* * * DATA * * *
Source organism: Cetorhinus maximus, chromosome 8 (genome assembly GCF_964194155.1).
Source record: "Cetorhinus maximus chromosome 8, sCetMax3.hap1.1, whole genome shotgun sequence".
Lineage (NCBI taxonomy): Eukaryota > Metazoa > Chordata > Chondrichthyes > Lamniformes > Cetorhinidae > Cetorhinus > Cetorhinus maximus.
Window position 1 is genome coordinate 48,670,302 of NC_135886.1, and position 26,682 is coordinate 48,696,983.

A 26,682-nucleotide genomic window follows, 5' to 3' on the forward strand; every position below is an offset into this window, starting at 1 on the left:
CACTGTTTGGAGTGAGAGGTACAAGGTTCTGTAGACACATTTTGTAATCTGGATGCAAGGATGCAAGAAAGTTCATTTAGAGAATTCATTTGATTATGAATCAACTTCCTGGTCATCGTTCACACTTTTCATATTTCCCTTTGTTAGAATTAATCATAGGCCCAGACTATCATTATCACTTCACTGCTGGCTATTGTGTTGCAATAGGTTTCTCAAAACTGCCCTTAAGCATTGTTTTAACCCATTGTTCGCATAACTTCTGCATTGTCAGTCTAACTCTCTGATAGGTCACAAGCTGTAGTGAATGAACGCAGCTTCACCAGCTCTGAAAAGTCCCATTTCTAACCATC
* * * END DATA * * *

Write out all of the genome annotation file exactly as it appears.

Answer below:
Source organism: Cetorhinus maximus, chromosome 8 (genome assembly GCF_964194155.1).
Source record: "Cetorhinus maximus chromosome 8, sCetMax3.hap1.1, whole genome shotgun sequence".
Lineage (NCBI taxonomy): Eukaryota > Metazoa > Chordata > Chondrichthyes > Lamniformes > Cetorhinidae > Cetorhinus > Cetorhinus maximus.
Window position 1 is genome coordinate 48,670,302 of NC_135886.1, and position 26,682 is coordinate 48,696,983.

A 26,682-nucleotide genomic window follows, 5' to 3' on the forward strand; every position below is an offset into this window, starting at 1 on the left:
CACTGTTTGGAGTGAGAGGTACAAGGTTCTGTAGACACATTTTGTAATCTGGATGCAAGGATGCAAGAAAGTTCATTTAGAGAATTCATTTGATTATGAATCAACTTCCTGGTCATCGTTCACACTTTTCATATTTCCCTTTGTTAGAATTAATCATAGGCCCAGACTATCATTATCACTTCACTGCTGGCTATTGTGTTGCAATAGGTTTCTCAAAACTGCCCTTAAGCATTGTTTTAACCCATTGTTCGCATAACTTCTGCATTGTCAGTCTAACTCTCTGATAGGTCACAAGCTGTAGTGAATGAACGCAGCTTCACCAGCTCTGAAAAGTCCCATTTCTAACCATC